New water mandates are about to hit hard. Outdoor watering, however, is an easy place to save. State matching funds might help local governments offer more uniform cash-for-grass incentives, to make thirsty lawns more drought tolerant.
We hear the term “human capital” a lot. We’re told that for any area to grow, succeed and create opportunity, it must invest in human capital. Once you’ve made that investment, those in whom you have invested will pay dividends by what they accomplish.
Even with a black power structure, Baltimore couldn’t stop its black neighborhoods from rioting over the death of a black man in police custody. The violence underscores the entrenched distrust between police and low-income communities across the nation. But the public can’t turn a blind eye to injustice or rampant destruction of our cities.
Once Speaker Toni Atkins’ pet bills had been heard; once the people who want emissions limits on fracking had finished; once the manufacturers of recycled plastics had wrapped up, the Assembly Natural Resources Committee took up the concerns of some 120 people who had been waiting two hours in the hallway.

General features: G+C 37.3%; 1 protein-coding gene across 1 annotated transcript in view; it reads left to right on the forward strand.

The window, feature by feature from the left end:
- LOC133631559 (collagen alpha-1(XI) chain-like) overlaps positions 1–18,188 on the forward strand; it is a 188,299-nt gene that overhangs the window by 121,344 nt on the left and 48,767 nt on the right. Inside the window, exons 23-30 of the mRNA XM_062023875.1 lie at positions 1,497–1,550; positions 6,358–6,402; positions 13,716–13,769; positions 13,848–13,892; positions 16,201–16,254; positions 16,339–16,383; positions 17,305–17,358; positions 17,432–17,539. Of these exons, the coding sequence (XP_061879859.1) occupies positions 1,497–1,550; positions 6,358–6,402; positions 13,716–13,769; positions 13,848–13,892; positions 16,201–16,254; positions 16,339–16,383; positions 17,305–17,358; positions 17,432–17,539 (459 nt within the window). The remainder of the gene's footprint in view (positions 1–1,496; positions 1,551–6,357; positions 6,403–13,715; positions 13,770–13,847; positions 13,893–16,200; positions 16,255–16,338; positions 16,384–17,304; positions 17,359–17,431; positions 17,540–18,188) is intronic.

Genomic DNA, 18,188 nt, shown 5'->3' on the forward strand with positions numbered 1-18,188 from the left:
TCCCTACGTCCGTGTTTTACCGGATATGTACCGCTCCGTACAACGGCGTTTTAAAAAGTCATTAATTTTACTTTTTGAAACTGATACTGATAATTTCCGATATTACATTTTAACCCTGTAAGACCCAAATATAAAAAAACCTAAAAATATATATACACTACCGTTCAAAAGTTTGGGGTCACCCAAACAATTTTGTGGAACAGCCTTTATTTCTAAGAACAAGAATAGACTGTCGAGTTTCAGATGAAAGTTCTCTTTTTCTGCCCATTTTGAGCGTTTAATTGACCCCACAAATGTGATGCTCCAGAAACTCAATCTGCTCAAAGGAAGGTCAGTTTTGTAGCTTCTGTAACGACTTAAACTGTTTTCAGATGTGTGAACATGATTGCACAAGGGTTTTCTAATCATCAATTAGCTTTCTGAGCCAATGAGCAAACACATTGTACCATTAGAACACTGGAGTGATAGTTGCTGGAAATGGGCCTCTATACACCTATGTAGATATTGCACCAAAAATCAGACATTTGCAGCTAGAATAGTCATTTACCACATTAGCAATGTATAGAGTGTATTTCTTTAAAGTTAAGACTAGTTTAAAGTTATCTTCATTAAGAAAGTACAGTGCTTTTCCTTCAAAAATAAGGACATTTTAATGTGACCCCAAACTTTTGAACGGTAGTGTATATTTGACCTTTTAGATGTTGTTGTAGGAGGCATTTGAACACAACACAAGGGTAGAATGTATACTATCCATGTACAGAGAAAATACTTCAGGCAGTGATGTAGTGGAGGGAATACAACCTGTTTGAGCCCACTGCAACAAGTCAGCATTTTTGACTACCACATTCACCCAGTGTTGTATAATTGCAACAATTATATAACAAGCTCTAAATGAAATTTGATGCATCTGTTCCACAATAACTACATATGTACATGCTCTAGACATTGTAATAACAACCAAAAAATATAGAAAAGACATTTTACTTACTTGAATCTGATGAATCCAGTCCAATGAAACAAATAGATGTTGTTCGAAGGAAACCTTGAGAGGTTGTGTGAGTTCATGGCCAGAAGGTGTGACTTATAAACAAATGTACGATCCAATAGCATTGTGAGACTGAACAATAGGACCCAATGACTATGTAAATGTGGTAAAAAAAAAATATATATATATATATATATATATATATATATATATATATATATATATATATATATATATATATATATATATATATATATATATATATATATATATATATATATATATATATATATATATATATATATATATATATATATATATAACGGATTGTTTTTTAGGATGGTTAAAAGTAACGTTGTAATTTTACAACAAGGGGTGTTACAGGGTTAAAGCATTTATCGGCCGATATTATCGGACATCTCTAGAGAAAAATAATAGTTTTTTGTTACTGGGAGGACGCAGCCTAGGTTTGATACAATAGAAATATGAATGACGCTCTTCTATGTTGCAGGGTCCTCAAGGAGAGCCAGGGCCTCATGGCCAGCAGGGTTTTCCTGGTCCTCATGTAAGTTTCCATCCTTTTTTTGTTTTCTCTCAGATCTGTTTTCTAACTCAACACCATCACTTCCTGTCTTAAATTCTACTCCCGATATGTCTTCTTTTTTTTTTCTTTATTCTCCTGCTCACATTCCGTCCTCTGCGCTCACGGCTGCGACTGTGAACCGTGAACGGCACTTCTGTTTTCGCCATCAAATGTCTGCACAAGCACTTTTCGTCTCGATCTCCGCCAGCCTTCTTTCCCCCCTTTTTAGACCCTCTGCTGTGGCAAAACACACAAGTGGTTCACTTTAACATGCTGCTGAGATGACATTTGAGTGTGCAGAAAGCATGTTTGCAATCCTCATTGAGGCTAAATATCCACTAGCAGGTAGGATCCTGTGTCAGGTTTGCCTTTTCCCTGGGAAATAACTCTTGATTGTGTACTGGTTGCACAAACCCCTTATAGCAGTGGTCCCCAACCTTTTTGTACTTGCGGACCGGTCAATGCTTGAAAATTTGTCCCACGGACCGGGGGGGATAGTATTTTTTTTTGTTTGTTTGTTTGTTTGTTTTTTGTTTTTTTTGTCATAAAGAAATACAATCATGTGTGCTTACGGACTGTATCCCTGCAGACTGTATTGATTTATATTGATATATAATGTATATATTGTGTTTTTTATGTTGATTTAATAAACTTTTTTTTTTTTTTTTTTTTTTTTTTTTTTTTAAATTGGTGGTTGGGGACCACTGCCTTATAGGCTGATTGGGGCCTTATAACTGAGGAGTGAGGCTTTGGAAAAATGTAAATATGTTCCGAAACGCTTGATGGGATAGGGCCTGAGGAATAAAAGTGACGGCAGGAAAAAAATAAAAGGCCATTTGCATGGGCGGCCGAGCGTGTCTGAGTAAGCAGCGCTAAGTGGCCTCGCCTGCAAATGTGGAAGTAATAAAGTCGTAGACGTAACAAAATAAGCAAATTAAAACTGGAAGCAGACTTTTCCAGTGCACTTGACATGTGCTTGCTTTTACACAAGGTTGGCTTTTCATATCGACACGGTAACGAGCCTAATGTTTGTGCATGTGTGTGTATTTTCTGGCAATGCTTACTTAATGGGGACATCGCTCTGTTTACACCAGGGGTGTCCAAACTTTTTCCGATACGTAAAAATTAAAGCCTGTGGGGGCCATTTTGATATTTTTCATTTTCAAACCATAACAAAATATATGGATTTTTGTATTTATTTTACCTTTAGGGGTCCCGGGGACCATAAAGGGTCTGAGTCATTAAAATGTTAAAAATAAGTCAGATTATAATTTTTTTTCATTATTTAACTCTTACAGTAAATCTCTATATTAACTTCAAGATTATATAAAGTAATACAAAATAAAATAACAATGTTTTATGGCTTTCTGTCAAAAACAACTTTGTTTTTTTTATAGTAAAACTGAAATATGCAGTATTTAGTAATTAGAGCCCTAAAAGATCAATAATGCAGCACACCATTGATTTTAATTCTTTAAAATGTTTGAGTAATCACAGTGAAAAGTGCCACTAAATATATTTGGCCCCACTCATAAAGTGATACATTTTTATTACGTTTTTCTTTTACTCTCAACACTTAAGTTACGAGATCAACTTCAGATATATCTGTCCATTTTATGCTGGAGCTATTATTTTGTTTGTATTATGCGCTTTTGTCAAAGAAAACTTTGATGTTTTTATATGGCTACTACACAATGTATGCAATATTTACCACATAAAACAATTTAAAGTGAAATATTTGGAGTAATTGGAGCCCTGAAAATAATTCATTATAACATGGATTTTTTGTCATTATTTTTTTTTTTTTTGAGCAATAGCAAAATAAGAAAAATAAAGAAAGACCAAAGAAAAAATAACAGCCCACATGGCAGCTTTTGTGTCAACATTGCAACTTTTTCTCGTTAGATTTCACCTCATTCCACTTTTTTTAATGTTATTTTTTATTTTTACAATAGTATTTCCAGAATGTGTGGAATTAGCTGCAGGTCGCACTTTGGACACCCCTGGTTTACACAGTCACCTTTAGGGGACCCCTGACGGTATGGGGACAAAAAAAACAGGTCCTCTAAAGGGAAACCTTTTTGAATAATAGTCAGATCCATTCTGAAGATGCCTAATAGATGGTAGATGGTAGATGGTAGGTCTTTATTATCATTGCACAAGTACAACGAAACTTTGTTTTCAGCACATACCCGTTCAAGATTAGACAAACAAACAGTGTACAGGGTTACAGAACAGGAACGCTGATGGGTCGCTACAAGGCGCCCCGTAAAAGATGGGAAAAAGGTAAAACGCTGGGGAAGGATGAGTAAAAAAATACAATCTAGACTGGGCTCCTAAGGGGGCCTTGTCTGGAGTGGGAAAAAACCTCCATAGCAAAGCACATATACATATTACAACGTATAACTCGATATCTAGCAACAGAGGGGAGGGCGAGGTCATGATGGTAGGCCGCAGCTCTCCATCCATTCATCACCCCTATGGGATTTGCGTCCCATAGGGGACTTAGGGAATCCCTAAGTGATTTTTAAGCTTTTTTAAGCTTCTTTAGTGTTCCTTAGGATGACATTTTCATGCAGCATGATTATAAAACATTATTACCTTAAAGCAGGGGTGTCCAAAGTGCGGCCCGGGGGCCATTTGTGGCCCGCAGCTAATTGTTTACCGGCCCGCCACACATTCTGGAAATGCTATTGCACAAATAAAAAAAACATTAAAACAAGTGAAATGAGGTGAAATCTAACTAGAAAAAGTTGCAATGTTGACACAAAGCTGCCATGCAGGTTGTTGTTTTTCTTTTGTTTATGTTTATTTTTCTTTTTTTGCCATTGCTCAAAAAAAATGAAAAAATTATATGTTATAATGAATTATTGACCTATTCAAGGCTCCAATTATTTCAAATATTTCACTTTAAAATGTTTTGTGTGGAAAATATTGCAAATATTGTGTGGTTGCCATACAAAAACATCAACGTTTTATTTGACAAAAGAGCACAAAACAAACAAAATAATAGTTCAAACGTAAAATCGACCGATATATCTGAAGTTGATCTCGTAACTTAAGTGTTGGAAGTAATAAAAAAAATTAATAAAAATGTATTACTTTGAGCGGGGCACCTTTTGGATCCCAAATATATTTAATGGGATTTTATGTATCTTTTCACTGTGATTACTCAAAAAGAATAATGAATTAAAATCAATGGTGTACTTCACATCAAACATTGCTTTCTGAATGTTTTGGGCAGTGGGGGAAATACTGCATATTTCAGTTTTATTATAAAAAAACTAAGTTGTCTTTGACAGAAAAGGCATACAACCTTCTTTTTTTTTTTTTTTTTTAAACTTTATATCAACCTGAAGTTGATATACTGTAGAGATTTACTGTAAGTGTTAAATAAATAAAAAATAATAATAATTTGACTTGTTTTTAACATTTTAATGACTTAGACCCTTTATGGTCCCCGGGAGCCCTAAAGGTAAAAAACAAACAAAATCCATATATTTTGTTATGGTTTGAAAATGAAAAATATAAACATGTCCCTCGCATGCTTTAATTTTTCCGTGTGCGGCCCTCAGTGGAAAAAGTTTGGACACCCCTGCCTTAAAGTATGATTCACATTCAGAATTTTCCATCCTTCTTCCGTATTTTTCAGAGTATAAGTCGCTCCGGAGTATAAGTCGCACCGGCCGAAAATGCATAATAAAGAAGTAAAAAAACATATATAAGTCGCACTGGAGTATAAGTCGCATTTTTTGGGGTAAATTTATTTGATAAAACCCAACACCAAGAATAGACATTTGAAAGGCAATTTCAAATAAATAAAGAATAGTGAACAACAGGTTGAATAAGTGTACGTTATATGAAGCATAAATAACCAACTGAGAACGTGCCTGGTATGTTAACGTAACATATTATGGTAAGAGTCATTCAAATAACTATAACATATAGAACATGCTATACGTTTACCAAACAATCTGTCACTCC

It was despicable that fair and sensible legislation to protect small businesses from being blackmailed by unscrupulous lawyers suing under the guise of helping the disabled was gutted in a state Assembly committee on Wednesday.
Permission to walk around with a gun isn’t something that Californians view lightly. Elected officials, who control concealed carry permits, have abused their power in the past. Now a Modesto Democrat and gun rights groups want to make it harder to find out who is getting these permits, and the effort should be stopped in its tracks.
The drought forces lawmakers to focus on antiquated notions about water. One such law might have made sense 64 years ago when there were 10 million Californians. With almost 40 million of us, it no longer does.
California’s high school exit exam has helped kids succeed and focused school districts. But some want to throw it out with the adoption of Common Core. Updating the test and continuing to use it would be a better approach.
PG&E paid a record fine for the 2010 gas explosion in San Bruno. But the utility is so big that the penalty barely registered. The PUC needs more staff and better technology, but maybe its new head is right, and PG&E should be broken up.